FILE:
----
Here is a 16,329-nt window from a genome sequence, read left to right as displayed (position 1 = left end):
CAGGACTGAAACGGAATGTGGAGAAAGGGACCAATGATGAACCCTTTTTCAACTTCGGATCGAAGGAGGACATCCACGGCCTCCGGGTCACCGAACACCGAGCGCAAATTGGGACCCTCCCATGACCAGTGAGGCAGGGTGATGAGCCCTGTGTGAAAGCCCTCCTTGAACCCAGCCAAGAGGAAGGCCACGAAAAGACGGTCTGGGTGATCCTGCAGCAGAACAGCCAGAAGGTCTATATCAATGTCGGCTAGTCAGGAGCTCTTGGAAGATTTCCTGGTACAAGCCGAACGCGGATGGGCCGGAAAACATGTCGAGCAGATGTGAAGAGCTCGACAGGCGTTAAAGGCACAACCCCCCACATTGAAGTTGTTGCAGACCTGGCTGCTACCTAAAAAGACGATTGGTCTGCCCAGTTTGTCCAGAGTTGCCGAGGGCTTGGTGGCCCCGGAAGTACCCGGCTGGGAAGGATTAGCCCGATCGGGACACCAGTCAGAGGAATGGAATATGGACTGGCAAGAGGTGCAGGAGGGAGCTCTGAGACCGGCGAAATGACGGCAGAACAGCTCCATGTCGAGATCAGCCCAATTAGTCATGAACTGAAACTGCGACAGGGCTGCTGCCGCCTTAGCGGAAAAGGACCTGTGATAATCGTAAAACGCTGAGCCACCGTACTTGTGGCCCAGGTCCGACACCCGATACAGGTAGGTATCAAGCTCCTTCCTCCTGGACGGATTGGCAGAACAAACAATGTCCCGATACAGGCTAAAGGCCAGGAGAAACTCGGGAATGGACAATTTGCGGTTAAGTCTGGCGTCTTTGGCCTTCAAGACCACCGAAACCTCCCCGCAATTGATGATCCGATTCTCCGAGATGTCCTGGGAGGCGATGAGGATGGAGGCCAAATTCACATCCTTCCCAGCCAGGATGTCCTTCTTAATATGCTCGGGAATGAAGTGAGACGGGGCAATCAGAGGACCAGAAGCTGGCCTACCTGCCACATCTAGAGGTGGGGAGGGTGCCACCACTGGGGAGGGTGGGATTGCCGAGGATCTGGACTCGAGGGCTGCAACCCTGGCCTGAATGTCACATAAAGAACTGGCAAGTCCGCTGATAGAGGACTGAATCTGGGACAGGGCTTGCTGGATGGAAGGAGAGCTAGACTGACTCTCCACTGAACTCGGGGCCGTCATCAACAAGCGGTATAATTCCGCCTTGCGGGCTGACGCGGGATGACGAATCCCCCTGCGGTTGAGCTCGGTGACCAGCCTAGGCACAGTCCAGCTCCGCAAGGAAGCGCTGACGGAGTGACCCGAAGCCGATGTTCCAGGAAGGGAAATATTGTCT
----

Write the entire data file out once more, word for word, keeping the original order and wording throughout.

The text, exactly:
Here is a 16,329-nt window from a genome sequence, read left to right as displayed (position 1 = left end):
CAGGACTGAAACGGAATGTGGAGAAAGGGACCAATGATGAACCCTTTTTCAACTTCGGATCGAAGGAGGACATCCACGGCCTCCGGGTCACCGAACACCGAGCGCAAATTGGGACCCTCCCATGACCAGTGAGGCAGGGTGATGAGCCCTGTGTGAAAGCCCTCCTTGAACCCAGCCAAGAGGAAGGCCACGAAAAGACGGTCTGGGTGATCCTGCAGCAGAACAGCCAGAAGGTCTATATCAATGTCGGCTAGTCAGGAGCTCTTGGAAGATTTCCTGGTACAAGCCGAACGCGGATGGGCCGGAAAACATGTCGAGCAGATGTGAAGAGCTCGACAGGCGTTAAAGGCACAACCCCCCACATTGAAGTTGTTGCAGACCTGGCTGCTACCTAAAAAGACGATTGGTCTGCCCAGTTTGTCCAGAGTTGCCGAGGGCTTGGTGGCCCCGGAAGTACCCGGCTGGGAAGGATTAGCCCGATCGGGACACCAGTCAGAGGAATGGAATATGGACTGGCAAGAGGTGCAGGAGGGAGCTCTGAGACCGGCGAAATGACGGCAGAACAGCTCCATGTCGAGATCAGCCCAATTAGTCATGAACTGAAACTGCGACAGGGCTGCTGCCGCCTTAGCGGAAAAGGACCTGTGATAATCGTAAAACGCTGAGCCACCGTACTTGTGGCCCAGGTCCGACACCCGATACAGGTAGGTATCAAGCTCCTTCCTCCTGGACGGATTGGCAGAACAAACAATGTCCCGATACAGGCTAAAGGCCAGGAGAAACTCGGGAATGGACAATTTGCGGTTAAGTCTGGCGTCTTTGGCCTTCAAGACCACCGAAACCTCCCCGCAATTGATGATCCGATTCTCCGAGATGTCCTGGGAGGCGATGAGGATGGAGGCCAAATTCACATCCTTCCCAGCCAGGATGTCCTTCTTAATATGCTCGGGAATGAAGTGAGACGGGGCAATCAGAGGACCAGAAGCTGGCCTACCTGCCACATCTAGAGGTGGGGAGGGTGCCACCACTGGGGAGGGTGGGATTGCCGAGGATCTGGACTCGAGGGCTGCAACCCTGGCCTGAATGTCACATAAAGAACTGGCAAGTCCGCTGATAGAGGACTGAATCTGGGACAGGGCTTGCTGGATGGAAGGAGAGCTAGACTGACTCTCCACTGAACTCGGGGCCGTCATCAACAAGCGGTATAATTCCGCCTTGCGGGCTGACGCGGGATGACGAATCCCCCTGCGGTTGAGCTCGGTGACCAGCCTAGGCACAGTCCAGCTCCGCAAGGAAGCGCTGACGGAGTGACCCGAAGCCGATGTTCCAGGAAGGGAAATATTGTCT